Hello camp evaluators, and happy fall season. While some of you are as busy as ever, others are taking a deep breath for the first time in months. No matter where you are at, you are probably at or soon approaching a point where you will look back on summer 2018 and wonder, How did we do?
Measuring success in camp is far more difficult than you might think. Is success measured by revenue? Enrollment? How you measure success depends on program goals, size, facilities, and other available resources, all of which vary from camp to camp. So, success is often a big question of “it depends.”
Because of that, many organizations turn to benchmarks, or standards set either by an external source (like an industry standard), or through an internal measure (like past year’s performance). In some cases, external standards provide a reliable metric by which to measure your camp’s success; but, we need to be careful when comparing ourselves to other camps because camps — even ACA-accredited camps — differ tremendously in size, location, goals, budget, and length of operation. In other words, comparing two camps is like comparing apples to oranges. . . or apples to oranges to mangos, or mangos to tomatoes (which are, in fact, fruit), or tomatoes to. . . you get the picture.
We have two options to help us get around this all-too-tempting fruit salad. The first is to measure ourselves against a sample of similar camps, and the second is to compare ourselves to the only camp that is truly comparable: our own camp. We call these external and internal benchmarks, respectively.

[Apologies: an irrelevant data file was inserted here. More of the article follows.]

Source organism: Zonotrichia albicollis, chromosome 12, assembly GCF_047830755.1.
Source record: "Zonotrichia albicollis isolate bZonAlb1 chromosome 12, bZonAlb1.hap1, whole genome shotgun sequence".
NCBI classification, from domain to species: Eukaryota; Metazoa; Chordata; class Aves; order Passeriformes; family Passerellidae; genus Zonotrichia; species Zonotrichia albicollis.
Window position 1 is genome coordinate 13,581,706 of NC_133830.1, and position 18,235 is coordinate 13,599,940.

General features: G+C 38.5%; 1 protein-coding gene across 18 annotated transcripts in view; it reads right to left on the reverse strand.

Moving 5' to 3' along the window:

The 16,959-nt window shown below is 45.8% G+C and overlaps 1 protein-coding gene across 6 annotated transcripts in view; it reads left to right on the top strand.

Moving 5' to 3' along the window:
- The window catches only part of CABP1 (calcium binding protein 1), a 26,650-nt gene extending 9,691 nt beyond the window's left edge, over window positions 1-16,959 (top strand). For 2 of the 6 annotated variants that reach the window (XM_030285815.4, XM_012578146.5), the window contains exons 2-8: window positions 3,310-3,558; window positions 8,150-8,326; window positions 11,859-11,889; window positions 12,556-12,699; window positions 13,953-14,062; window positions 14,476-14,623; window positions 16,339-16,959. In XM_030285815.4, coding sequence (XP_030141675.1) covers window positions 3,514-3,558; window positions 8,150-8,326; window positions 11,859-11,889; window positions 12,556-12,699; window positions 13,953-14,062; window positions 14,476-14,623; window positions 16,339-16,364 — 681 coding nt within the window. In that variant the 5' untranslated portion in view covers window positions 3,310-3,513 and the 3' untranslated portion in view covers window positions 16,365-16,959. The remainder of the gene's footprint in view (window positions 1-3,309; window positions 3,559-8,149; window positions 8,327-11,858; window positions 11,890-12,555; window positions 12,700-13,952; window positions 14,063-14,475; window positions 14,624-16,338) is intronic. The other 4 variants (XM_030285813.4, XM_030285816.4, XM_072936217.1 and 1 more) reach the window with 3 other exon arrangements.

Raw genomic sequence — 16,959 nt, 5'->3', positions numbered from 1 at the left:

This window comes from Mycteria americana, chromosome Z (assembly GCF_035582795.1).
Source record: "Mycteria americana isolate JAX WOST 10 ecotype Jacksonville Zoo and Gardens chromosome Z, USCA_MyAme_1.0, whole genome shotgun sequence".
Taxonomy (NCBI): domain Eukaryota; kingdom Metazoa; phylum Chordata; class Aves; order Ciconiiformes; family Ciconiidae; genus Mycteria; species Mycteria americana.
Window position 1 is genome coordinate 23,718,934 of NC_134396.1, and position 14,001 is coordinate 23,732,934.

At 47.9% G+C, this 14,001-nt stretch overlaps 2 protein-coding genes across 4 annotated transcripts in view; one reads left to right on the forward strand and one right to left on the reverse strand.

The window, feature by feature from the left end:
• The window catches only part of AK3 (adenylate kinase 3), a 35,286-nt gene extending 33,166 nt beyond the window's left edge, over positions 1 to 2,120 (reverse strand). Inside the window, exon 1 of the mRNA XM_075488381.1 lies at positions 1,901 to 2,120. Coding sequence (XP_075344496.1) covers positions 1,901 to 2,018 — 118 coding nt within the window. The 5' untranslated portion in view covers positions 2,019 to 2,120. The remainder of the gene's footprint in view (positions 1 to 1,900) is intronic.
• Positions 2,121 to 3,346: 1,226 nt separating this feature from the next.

External benchmarks are data gathered from a group of camps and organized by camp type—day camp and overnight camp, for example. Although camps vary tremendously within these categories, they are still useful benchmarks because the data represent the average of a group of camps instead of any one camp in particular. Some examples of external benchmarks include camper enrollment, number of camp staff, and revenue.
Where might you find these benchmarks? A good place to start are ACA’s Business Operations Reports. We collect data from camps related to their programs, campers, staff, expenses, revenue, scholarships, and facilities every year, and the reports break this information down by camp type (day or overnight), affiliation (nonprofit, for-profit, affiliated with an agency, or affiliated with a faith-based institution), budget size, and region. By breaking the data down like this, individual camps can compare their own data with camps most similar to their own.
Let’s look at the following table — these data represent the average gross revenues for overnight camps in 2017. You can see average dollar values across different camps, and, at the bottom of the chart, you can see the mean value — the average — for each of these columns. In most cases, this value ($1.66 million) would serve as a reliable benchmark for gross revenue in ACA-accredited camps. . . but not so fast. There is another number we should pay attention to here: the median ($1 million). If we took all of the numbers for gross revenue reported across all camps, and laid them side by side in a line, the median would be the number exactly in the middle. We like to pay attention to this number because, unlike the mean, the median is not pulled higher or lower by numbers at the extreme ends. In other words, the median represents, in some cases, a true middle.